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PLoS One. 2013;8(1):e52722. doi: 10.1371/journal.pone.0052722. Epub 2013 Jan 2.

Epidemics of community-associated methicillin-resistant Staphylococcus aureus in the United States: a meta-analysis.

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  • 1Department of Applied Mathematics, University of Colorado, Boulder, Colorado, United States of America.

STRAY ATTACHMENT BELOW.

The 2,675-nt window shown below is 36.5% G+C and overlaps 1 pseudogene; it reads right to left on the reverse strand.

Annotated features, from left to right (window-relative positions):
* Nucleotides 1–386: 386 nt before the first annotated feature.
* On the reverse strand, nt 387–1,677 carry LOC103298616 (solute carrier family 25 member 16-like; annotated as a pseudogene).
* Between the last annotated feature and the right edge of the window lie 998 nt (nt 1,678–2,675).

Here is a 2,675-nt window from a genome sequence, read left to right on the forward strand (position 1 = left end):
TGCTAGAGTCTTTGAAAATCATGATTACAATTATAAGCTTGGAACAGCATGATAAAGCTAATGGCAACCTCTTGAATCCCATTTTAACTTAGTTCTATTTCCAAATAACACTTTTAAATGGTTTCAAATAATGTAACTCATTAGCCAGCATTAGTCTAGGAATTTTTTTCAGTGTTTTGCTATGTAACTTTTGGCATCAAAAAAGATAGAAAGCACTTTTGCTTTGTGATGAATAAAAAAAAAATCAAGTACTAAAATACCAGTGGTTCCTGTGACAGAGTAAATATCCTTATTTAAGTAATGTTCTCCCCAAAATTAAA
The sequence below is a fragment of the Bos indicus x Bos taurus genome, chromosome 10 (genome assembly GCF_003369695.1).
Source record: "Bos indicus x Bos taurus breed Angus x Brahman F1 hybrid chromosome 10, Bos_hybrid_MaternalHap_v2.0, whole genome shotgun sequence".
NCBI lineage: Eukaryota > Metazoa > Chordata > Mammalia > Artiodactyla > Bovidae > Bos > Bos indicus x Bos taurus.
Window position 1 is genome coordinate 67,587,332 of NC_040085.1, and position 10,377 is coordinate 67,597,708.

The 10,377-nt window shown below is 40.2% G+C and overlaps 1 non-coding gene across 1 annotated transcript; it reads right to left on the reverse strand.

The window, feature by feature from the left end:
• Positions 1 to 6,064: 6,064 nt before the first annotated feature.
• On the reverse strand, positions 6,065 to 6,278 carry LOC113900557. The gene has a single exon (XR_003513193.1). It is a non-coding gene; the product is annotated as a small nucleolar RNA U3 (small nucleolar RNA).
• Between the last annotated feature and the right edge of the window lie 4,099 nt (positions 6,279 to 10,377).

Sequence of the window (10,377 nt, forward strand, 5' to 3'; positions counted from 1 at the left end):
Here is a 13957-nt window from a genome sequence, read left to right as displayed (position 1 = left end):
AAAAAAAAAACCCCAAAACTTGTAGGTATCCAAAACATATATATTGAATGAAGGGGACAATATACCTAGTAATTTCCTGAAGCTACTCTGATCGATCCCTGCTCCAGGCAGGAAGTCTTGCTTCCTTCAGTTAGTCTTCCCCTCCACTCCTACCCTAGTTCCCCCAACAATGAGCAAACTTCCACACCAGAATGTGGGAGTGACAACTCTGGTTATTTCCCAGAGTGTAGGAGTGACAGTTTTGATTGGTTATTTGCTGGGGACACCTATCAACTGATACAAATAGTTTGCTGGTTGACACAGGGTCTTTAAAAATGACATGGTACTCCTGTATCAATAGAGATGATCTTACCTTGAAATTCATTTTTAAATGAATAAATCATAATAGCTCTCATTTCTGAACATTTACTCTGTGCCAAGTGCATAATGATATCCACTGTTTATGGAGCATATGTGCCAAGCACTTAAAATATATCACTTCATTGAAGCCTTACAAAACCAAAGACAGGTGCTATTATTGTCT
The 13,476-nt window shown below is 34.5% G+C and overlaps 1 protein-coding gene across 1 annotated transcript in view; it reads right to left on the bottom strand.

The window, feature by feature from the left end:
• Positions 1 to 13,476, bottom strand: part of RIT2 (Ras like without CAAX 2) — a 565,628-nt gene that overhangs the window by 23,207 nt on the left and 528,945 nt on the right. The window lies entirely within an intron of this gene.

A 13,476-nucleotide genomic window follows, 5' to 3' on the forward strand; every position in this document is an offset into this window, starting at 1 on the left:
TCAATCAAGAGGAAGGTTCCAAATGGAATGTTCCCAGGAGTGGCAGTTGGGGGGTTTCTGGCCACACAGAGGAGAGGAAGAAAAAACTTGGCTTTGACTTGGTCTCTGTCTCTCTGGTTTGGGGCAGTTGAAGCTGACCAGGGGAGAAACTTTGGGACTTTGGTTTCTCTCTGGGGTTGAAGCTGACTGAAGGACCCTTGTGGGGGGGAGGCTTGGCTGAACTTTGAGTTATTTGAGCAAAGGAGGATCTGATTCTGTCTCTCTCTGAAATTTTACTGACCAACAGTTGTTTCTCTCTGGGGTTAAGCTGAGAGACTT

Staphylococcus aureus is the most frequent cause of skin and soft tissue infections in humans. Methicillin-resistant strains of S. aureus (MRSA) that emerged in the 1960s presented a relatively limited public health threat until the 1990s, when novel community-associated (CA-) MRSA strains began circulating. CA-MRSA infections are now common, resulting in serious and sometimes fatal infections in otherwise healthy people. Although some have suggested that there is an epidemic of CA-MRSA in the U.S., the origins, extent, and geographic variability of CA-MRSA infections are not known. We present a meta-analysis of published studies that included trend data from a single site or region, and derive summary epidemic curves of CA-MRSA spread over time. Our analysis reveals a dramatic increase in infections over the past two decades, with CA-MRSA strains now endemic at unprecedented levels in many US regions. This increase has not been geographically homogeneous, and appears to have occurred earlier in children than adults.

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